Council Tax Comments by Lindsay are disproportionate, in that he appears to make them, in this blog, in his capacity as a Councillor on Caerphilly council and not as an Assembly member representing South East Wales, I would like to know where is the opportunity for say, Harry Andrews, leader of the Labour opposition on the Caerphilly council, to make statements and comments on a blog, in these pages, on behalf of that opposition on the council, as a ratepayer I would like to know where the Caerphilly Labour Party stands on the issues commented about by Lindsay.

  • Glyndo

    Trefor Bond on January 25th, 2012 at 1:24 pm says…

    "Health care in Wales is a matter for the Assembly and its members, Why should we worry about the personal views of MP`s in Paliarment,"

    Perhaps because it indicates a certain hypocracy on their part? Or are you suggesting that they a irrelevant to the people of Wales?

  • Trefor Bond


    Yes I am suggesting, in this situation, considering the words of Lindsay on his blog, that there is`irrelevance` in the comments made by any Welsh MP in respect to the processes of the Health Services for and in Wales.

    Now, if one were to consider the issue of financial settlements between London and Cardiff then that`s a totally different ball game, and the utterences of Welsh MPs is of Prime relevence.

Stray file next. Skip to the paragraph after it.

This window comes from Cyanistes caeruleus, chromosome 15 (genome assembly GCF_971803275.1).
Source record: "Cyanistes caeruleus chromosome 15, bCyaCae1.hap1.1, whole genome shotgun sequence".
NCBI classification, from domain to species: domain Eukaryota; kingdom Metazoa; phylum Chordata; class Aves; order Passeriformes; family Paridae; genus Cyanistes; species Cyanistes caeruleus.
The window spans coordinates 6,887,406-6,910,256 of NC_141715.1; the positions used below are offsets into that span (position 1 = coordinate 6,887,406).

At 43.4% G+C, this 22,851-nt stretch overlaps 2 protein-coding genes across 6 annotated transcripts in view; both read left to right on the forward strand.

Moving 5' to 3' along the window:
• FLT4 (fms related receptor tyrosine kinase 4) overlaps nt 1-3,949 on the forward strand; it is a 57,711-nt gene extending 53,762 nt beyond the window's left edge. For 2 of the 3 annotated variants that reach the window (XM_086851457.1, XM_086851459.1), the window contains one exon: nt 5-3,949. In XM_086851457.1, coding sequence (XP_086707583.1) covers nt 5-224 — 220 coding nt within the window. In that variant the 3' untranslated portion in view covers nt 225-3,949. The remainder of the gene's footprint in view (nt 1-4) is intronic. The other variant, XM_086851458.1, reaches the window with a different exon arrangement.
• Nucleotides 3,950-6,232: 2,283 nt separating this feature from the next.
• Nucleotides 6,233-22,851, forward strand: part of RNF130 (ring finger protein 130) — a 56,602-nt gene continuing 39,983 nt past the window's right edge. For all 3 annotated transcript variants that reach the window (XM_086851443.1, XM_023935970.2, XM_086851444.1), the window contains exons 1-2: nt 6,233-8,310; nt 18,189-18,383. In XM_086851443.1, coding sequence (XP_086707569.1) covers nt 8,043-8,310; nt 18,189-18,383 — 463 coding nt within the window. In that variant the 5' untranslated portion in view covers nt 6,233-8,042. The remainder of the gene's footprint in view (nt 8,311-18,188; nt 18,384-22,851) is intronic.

Any creeping privatisation of health provision in Wales is a matter for Lindsay and his colleagues at the Assembly.

  • James Pritchard

    "Plaid costs you less and leaves more of your money in your pocket".

    Tell that to the widow who has to fork out the extra 18% to bury her husband this year and tell it to the person who has lost their job who has to pay the charge for removal of household items.

    Plaid are trying to tell everybody that they are on the side of people in tough times but the reality is that they are hitting people who can least afford to pay. By freezing council tax Plaid are disproportionately helping the richest families. A 1% rise advocated by Labour locally would take more money from households living in high banded properties enabling more money to be spent on essential services whilst enabling current charges to be reduced.

    Why dont Plaid wake up and realise that universal charges hit the poorest hardest and if they really want to claim that they are protecting the vulnerable, why dont they put an end to such exorbitant rises for basic services.

  • Gareth Pratt

    It may be a bold move Lindsay to freeze council tax, but what about the charges for the removal of bulk household rubbish? Is this a stealth tax? This service was free under Labour, but now is charged for under Plaid. This is not the way to help hard pressed families, for some of whom, £15 may be quite a fee. This new charge has, as I understand it, lead to a marked increase in fly tipping in the Caerephilly area, which council tax payers in general have to pay to clear up!

    Private companies building hospitals for the NHS should also be a non starter. These buildings belong to the building company for a set period of time,during which the NHS rents them, and then has to buy them from the private builder at the end of the rental agreement. This is a stain on the idea of Bevan's idea of an NHS free at the point of delivery. NHS buildings should be paid for from public funds.